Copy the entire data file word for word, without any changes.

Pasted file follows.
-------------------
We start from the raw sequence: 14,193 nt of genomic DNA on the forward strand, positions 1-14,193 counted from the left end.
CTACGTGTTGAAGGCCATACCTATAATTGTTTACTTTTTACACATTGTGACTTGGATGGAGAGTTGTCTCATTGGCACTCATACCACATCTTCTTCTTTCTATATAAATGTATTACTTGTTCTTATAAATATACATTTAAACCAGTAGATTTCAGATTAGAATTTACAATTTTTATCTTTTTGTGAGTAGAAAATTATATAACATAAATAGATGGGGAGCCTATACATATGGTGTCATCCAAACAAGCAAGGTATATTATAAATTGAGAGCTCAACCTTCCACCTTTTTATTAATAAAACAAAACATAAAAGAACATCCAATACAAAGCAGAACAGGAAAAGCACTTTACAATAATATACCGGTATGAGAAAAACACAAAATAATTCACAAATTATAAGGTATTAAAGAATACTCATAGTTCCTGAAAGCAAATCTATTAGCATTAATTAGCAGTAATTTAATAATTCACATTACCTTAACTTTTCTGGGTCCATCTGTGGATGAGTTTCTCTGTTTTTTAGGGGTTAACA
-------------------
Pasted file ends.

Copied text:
We start from the raw sequence: 14,193 nt of genomic DNA on the forward strand, positions 1-14,193 counted from the left end.
CTACGTGTTGAAGGCCATACCTATAATTGTTTACTTTTTACACATTGTGACTTGGATGGAGAGTTGTCTCATTGGCACTCATACCACATCTTCTTCTTTCTATATAAATGTATTACTTGTTCTTATAAATATACATTTAAACCAGTAGATTTCAGATTAGAATTTACAATTTTTATCTTTTTGTGAGTAGAAAATTATATAACATAAATAGATGGGGAGCCTATACATATGGTGTCATCCAAACAAGCAAGGTATATTATAAATTGAGAGCTCAACCTTCCACCTTTTTATTAATAAAACAAAACATAAAAGAACATCCAATACAAAGCAGAACAGGAAAAGCACTTTACAATAATATACCGGTATGAGAAAAACACAAAATAATTCACAAATTATAAGGTATTAAAGAATACTCATAGTTCCTGAAAGCAAATCTATTAGCATTAATTAGCAGTAATTTAATAATTCACATTACCTTAACTTTTCTGGGTCCATCTGTGGATGAGTTTCTCTGTTTTTTAGGGGTTAACA